Late on Tuesday night, the government — that is, the machinery of government — issued a hyperpartisan press release that one can only hope the PC Party reimbursed the people of the province for:
The Honourable Susan Sullivan, Minister of Health and Community Services, is expressing her frustration and disappointment that the Opposition is delaying implementation of an important piece of legislation designed to benefit every Newfoundlander and Labradorian.
“We are attempting to have a productive and informative debate in the House of Assembly on the bill titled An Act to Amend the Pharmaceutical Services Act and the Opposition is continuing to delay proceedings,” said Minister Sullivan. “Their tactics are delaying implementation of this significant legislation that will result in lower drug prices for our residents.”
The new generic drug pricing policy will provide savings to residents who pay for their medications out-of-pocket and to employers and employees who pay through private drug benefit plans. The policy will also provide savings through the Newfoundland and Labrador Prescription Drug Program.
“I am disappointed that the Opposition refuses to debate this bill on its merits and instead resort to fear mongering, especially among seniors of our province,” added Minister Sullivan. “The people of the province can rest assured that we want Newfoundlanders and Labradorians to receive quality generic drugs at reasonable prices. Right now we are paying more for our generic drugs than many other Canadians. Despite the Oppositions’ actions, our government will continue to explain the benefits of this legislation and focus on implementation of our policy for the betterment of all our residents.”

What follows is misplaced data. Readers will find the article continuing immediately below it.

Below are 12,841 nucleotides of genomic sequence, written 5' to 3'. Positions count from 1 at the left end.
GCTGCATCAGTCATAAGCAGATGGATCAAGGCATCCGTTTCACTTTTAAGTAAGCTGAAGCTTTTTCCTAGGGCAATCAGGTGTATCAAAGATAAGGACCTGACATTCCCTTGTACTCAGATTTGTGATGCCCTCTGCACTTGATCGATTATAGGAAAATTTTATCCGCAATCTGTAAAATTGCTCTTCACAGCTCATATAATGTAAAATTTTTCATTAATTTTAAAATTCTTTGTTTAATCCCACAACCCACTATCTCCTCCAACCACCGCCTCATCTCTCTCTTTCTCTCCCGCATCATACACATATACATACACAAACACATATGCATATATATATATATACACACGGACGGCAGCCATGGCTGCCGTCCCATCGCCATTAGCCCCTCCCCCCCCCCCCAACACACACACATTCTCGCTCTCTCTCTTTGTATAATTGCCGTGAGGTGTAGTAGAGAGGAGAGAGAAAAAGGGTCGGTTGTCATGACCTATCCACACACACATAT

For the record:
At the start of the debate, one of the official opposition MHAs recused himself from debate, in order to avoid both a real and potential conflict of interest. He also happened to the Leader of the Opposition. (Pop quiz: when was the last time any MHA recused him- or herself from debate on ethical grounds?)
During the first day of debate on the bill, after it was called at second reading on Monday, other members of the official opposition spoke 11,303 words in debate, while NDP MHAs spoke 4,294 words. Government MHAs and Ministers spoke 10,351 words.
In Hansard for Tuesday, the governing Tories took the lead, speaking 13,306 audible words in debate, to 10,602 for the Liberals and 4,065 for the NDP. In other words, 48% of the talking-out on the bill came from the mouths of government members.
And that's only until 7:00 p.m., when the House recessed.
Moments later, at 7:05 p.m., Minister Sullivan's department used government resources to issue a snotty, sarcastic, and partisan press release.
Later that evening, the House continued in an evening sitting. That portion of the proceedings is still not incorporated into the day's Hansard, but, as recorded for posterity in the Twitter stream of the entire legislative gallery, the evening sitting featured the remarkable sights and sounds of a government effectively filibustering its own bill.
That would be the bill which the House is only seized of now, after a six-month Thanksgeaster break that the government gave itself after the last election.
There were no motions on the part of the opposition parties. No procedural trickery. No kazoos.
The only "delay" in passing the legislation was that the opposition, finally, exercised its right, and indeed its obligation, to actually legislate. To speak to a measure before the legislature. To do the job that they, and, for that matter, the government MHAs, volunteered for and were elected to do.
No, Minister Sullivan, like the rest of her government, suffering, as they do, from a now-obviously terminal case of Conservative Persecution Syndrome, were not upset that the opposition were "delaying" anything.
They are upset, and outraged, that any opposition, despite their best efforts, continues to exist at all.